South Georgian Bay encompasses a vast system of wilderness trails, footpaths, and “rail to trails” that wind their way through diverse landscapes along the Niagara Escarpment, along Georgian Bay, through historic Collingwood and the beautiful Blue Mountains.
*Only open to private events in 2022. There are four different snowshoe loops that can be accessed directly from the Clubhouse, ranging in length from 1 to 1.5 km. This includes the Waterfall Trail, The Maze, Escarpment Loop and the epic Horizon Hike, featuring a spectacular view of South Georgian Bay. Plus guests can get access to the incredible network of Upper Trails located on top of the escarpment and connect with the Highlands Nordic network. In total Duntroon Highlands gives access to more than 15 kms of managed snowshoe trails.
Set out on a quiet adventure along picturesque Ontario snowshoe trails with extraordinary views of the Niagara Escarpment. Access to Blue Mountain’s snowshoe trails requires a ticket, valid 2020/21 5×7® or Ikon Pass, or 2020 Explore Pass. Tickets and Snowshoe Rentals may be purchased at the Fat Bike and Snowshoe Rental Centre located in the South Base parking lot.
THE BRUCE TRAIL: CANADA’S OLDEST MARKED FOOTPATH
Canada’s oldest marked footpath crosses Ontario from Niagara region through to Tobermory. The Blue Mountains Club maintains the Bruce Trail areas from Lavender to Craigleith, which boasts the highest elevation on the Bruce Trail at 540 m at Osler Bluff Lookout. The Beaver Valley Club looks after the trail from Craigleith to Blantyre through Loree Forest and Kolapore. Guide books for sale at our Visitor Centre. The Bruce Trail is marked with white blazes 5cm wide by 15cm high. They are painted on trees and fence posts. A single blaze indicates the route continue forward, a double blaze (one above the other) marks that a turn is imminent. Blazes in blue signify side-trails that may lead to lookouts, campsites or for circle trails. Diamond shaped Bruce Trail symbols and access signs also mark the routes. For more information about the Bruce Trail Clubs in South Georgian Bay go to www.brucetrail.org.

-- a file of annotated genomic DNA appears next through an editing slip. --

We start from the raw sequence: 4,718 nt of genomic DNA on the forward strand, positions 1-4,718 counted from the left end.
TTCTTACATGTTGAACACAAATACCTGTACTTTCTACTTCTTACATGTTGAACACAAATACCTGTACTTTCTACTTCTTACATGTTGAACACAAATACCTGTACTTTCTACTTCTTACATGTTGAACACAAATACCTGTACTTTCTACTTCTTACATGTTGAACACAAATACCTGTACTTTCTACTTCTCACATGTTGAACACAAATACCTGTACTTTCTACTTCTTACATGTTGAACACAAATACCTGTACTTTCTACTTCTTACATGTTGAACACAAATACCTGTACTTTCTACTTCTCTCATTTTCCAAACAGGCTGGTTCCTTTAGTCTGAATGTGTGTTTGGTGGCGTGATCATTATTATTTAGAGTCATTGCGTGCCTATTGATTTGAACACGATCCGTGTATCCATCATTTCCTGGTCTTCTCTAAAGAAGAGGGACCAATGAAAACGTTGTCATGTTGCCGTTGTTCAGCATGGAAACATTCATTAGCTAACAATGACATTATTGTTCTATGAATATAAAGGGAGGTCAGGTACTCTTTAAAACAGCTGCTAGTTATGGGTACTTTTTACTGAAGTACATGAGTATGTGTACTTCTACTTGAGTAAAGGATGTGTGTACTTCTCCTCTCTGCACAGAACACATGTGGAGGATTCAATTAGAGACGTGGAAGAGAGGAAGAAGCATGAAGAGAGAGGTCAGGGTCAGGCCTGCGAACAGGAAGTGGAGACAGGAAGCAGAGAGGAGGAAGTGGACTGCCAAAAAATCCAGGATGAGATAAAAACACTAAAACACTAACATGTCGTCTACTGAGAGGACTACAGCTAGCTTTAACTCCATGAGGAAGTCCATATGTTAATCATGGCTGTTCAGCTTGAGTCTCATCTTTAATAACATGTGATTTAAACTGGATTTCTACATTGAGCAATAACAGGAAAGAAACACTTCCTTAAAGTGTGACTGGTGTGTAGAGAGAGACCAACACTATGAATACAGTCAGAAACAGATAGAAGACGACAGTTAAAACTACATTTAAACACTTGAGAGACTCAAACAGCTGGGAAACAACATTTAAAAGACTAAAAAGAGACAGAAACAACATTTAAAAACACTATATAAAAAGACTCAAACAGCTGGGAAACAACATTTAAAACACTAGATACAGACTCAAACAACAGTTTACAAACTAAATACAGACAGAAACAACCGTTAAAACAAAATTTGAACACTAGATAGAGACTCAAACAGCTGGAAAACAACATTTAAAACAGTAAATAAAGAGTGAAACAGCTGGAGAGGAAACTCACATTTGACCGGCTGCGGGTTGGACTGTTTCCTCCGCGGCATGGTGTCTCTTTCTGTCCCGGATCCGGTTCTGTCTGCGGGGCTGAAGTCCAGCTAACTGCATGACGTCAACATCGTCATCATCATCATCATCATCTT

A 34 km trail following the old Northern Railway route is great for hiking and cycling, stretching from Collingwood’s Harbourview Park to the waterfront in Meaford. The trail has more than 30 access points and cuts through some scenic features, the waterfront, apple orchards and beaches.
Hike through crevices and caves that surround the popular Metcalfe Rock climbing area. Access is easy and a parking lot is just off the road. We recommend using Free Spirit Tours who offer guided tours for climbing and caving in this area. ONLY some of the trails near Metcalfe Rock permit snowshoeing.
A 7.1 km hike rated easy with dramatic views over Georgian Bay; the entrance is located on 21st Sideroad, 5.2 km from Grey Road 2. Follow the blue blazes on the north side of the road for 200 meters until it intersects the main Bruce Trail (white blazes) and turn left. Maps available online and at our Visitor Centre.
From Collingwood, go west on Mountain Road to 10th Line and turn left. Drive to Sideroad 33-34 and turn right. Drive west to Collingwood-Clearview Townline where there is a parking lot 500 meters past the Townline on the left. This hike is detailed in the Bruce Trail guide and is approximately 6 km.
This 10.7 km trail connects the Thornbury Harbour to Clendenan Dam, offers a number of scenic rest areas and vistas with benches, and meanders through Town parks such as Thornbury Riverwalk, Lion’s Park and Fireman’s Park in Clarksburg. Many interpretive signs provide historical and environmental facts along the way.
This 14 km trail along the Bighead River in Meaford can be accessed on Edwin Street across from Beautiful Joe Park or from the 7th Line. Take Highway 26 west to Grey Road 12 and turn left at 7th Line. Parking is after 13th Sideroad.